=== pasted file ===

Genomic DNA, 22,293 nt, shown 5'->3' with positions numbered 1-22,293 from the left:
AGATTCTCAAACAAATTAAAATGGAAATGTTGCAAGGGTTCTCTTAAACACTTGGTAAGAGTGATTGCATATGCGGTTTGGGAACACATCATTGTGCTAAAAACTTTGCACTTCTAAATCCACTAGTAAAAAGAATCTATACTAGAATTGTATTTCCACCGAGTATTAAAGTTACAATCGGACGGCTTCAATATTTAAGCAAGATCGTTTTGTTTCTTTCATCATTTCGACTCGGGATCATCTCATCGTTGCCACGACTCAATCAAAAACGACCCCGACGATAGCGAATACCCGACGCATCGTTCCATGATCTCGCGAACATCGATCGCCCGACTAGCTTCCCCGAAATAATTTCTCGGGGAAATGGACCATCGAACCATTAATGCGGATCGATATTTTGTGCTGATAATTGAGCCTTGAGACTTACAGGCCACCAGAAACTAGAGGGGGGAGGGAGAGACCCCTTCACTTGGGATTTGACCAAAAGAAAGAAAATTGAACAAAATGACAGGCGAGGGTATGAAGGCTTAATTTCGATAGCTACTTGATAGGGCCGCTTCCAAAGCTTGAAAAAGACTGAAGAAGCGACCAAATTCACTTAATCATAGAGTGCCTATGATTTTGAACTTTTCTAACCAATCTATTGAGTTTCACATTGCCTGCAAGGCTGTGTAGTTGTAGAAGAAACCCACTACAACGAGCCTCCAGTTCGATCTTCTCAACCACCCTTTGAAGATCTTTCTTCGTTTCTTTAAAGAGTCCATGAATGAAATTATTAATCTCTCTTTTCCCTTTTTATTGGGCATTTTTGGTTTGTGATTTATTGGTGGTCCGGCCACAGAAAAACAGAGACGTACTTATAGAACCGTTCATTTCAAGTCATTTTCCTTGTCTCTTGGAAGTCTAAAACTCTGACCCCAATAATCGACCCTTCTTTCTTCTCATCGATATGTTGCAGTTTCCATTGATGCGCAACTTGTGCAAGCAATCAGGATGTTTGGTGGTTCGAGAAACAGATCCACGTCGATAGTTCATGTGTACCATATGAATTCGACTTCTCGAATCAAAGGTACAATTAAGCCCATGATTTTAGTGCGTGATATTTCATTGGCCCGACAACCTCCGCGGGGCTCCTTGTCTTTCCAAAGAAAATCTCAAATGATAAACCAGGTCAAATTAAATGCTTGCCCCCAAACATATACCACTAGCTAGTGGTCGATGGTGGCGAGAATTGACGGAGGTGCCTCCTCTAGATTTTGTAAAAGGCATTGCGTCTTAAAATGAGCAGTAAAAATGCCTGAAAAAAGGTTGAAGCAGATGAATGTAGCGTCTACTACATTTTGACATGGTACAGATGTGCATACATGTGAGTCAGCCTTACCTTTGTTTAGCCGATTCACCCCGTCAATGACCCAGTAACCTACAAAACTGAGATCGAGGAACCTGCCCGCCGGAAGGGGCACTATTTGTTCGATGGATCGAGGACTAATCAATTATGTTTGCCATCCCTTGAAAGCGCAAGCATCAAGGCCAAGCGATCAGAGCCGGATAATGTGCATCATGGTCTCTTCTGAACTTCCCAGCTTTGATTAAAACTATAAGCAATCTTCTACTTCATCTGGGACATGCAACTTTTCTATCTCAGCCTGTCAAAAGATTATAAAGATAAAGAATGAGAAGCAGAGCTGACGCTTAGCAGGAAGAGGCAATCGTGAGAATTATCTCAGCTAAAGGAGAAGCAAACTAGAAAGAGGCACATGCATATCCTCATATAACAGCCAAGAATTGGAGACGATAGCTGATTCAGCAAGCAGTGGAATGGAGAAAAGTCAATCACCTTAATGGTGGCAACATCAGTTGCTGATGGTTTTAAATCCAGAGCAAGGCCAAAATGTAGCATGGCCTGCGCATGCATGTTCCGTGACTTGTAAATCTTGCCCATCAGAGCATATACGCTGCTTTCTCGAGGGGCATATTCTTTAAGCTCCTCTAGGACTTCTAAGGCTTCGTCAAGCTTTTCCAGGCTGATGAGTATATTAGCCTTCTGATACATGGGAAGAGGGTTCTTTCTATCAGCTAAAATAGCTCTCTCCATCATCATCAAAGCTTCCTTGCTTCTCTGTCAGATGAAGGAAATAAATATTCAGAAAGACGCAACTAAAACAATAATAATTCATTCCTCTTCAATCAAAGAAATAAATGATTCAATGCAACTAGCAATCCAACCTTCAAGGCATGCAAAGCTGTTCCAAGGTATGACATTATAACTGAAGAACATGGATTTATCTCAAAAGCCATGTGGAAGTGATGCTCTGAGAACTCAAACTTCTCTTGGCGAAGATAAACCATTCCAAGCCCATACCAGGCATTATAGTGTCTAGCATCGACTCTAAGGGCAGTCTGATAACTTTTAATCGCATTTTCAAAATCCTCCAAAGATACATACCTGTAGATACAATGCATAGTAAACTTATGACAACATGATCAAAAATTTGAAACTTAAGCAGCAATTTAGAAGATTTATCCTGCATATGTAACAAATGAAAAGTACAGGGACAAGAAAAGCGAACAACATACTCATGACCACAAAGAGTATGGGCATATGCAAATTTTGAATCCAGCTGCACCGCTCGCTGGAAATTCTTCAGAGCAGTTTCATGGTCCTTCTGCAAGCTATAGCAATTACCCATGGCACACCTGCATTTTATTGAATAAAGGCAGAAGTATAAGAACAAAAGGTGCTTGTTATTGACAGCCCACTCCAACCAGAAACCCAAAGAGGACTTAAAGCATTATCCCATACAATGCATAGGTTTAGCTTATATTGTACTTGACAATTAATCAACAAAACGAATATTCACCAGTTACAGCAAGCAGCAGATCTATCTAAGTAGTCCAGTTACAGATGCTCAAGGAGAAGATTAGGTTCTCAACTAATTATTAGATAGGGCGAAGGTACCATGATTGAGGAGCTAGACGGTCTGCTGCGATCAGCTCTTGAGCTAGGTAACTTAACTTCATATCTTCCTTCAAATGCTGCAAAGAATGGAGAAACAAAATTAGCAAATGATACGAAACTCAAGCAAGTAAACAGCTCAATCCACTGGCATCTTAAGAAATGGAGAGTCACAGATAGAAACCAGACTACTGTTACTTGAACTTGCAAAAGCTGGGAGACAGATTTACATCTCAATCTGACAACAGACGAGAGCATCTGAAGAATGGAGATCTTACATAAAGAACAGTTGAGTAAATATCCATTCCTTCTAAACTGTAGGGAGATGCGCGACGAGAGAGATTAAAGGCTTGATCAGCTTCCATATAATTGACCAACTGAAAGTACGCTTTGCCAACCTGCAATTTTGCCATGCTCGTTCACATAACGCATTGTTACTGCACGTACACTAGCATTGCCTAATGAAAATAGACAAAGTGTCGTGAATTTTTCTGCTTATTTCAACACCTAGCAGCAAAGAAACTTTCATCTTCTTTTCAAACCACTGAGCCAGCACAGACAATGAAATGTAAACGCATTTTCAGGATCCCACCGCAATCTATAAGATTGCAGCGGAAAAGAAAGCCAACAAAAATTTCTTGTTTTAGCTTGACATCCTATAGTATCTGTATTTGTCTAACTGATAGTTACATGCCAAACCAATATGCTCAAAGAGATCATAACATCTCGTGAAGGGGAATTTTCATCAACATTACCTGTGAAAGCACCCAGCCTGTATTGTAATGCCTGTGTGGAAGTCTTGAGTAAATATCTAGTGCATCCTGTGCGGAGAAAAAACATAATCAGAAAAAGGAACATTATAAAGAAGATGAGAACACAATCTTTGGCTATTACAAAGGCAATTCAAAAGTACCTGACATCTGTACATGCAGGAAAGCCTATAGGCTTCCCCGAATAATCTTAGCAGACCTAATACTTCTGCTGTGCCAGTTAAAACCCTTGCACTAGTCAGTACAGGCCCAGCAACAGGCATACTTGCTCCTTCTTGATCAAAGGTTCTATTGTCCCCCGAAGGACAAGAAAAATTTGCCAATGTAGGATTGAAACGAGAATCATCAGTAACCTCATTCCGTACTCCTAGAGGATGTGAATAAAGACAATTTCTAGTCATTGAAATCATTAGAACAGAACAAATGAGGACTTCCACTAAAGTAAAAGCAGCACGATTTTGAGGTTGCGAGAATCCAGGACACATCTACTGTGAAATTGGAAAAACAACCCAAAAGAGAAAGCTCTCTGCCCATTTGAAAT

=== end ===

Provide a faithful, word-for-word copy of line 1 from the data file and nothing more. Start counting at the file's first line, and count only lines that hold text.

Genomic DNA, 22,293 nt, shown 5'->3' with positions numbered 1-22,293 from the left: